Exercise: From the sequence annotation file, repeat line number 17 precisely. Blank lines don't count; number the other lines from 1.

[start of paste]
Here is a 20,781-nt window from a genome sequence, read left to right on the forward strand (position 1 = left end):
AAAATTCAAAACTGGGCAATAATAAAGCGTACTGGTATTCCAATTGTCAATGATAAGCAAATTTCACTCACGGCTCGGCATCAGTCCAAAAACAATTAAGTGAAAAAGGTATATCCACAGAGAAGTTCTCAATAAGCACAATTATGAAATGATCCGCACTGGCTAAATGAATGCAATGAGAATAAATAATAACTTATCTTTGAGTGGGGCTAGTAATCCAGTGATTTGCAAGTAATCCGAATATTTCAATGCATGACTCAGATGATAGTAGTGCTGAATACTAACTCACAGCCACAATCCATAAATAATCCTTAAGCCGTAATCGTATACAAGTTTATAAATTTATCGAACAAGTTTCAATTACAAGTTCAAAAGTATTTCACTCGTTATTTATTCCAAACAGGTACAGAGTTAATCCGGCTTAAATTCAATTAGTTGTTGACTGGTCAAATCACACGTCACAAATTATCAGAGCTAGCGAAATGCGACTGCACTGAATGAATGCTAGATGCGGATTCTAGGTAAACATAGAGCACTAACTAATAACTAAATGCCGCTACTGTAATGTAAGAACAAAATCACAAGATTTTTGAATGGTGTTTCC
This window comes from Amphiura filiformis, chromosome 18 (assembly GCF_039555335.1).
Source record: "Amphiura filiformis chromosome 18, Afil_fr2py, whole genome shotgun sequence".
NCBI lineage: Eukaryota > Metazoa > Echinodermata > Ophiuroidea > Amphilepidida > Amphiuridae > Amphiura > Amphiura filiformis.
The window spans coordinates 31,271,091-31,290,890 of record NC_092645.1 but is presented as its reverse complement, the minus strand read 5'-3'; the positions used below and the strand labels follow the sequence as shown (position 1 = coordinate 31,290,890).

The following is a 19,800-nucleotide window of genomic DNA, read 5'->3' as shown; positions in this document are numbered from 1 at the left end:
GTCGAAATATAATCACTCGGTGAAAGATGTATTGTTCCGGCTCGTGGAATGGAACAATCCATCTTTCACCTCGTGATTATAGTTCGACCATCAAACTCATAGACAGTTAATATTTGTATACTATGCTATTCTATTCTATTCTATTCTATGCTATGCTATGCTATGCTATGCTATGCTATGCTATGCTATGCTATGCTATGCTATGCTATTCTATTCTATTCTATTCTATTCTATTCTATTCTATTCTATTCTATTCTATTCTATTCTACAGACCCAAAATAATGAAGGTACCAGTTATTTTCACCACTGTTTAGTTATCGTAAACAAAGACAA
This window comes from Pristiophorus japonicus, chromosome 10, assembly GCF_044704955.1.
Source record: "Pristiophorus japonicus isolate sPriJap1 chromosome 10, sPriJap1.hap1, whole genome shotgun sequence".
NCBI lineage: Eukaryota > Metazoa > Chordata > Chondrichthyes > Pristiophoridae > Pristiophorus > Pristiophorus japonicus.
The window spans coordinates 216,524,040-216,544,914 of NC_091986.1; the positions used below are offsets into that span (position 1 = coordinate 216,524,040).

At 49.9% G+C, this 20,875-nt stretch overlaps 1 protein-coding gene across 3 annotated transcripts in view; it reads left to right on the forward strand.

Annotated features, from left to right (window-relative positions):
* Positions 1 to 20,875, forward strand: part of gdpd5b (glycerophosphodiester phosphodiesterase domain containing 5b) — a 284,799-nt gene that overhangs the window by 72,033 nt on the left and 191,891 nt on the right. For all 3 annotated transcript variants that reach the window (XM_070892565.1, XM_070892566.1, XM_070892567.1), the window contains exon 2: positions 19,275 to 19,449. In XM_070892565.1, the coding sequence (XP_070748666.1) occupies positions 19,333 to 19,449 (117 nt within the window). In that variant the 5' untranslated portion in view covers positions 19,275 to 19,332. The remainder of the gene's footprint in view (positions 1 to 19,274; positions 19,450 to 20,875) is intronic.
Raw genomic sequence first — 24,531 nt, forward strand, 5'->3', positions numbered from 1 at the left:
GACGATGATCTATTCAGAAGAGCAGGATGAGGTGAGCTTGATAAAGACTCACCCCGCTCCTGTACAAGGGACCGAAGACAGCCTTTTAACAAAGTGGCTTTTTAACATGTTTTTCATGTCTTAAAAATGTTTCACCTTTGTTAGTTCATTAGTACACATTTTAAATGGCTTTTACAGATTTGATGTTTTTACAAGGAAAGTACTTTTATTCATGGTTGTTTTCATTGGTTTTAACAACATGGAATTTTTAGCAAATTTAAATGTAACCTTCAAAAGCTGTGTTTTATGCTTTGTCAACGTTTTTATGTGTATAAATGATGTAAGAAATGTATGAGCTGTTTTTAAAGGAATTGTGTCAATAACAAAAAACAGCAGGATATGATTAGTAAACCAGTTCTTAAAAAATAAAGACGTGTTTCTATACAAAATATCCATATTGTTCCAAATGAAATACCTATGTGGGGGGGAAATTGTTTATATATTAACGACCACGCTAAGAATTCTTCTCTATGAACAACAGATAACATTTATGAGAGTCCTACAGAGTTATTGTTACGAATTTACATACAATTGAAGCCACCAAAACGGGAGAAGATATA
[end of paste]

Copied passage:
GACGATGATCTATTCAGAAGAGCAGGATGAGGTGAGCTTGATAAAGACTCACCCCGCTCCTGTACAAGGGACCGAAGACAGCCTTTTAACAAAGTGGCTTTTTAACATGTTTTTCATGTCTTAAAAATGTTTCACCTTTGTTAGTTCATTAGTACACATTTTAAATGGCTTTTACAGATTTGATGTTTTTACAAGGAAAGTACTTTTATTCATGGTTGTTTTCATTGGTTTTAACAACATGGAATTTTTAGCAAATTTAAATGTAACCTTCAAAAGCTGTGTTTTATGCTTTGTCAACGTTTTTATGTGTATAAATGATGTAAGAAATGTATGAGCTGTTTTTAAAGGAATTGTGTCAATAACAAAAAACAGCAGGATATGATTAGTAAACCAGTTCTTAAAAAATAAAGACGTGTTTCTATACAAAATATCCATATTGTTCCAAATGAAATACCTATGTGGGGGGGAAATTGTTTATATATTAACGACCACGCTAAGAATTCTTCTCTATGAACAACAGATAACATTTATGAGAGTCCTACAGAGTTATTGTTACGAATTTACATACAATTGAAGCCACCAAAACGGGAGAAGATATA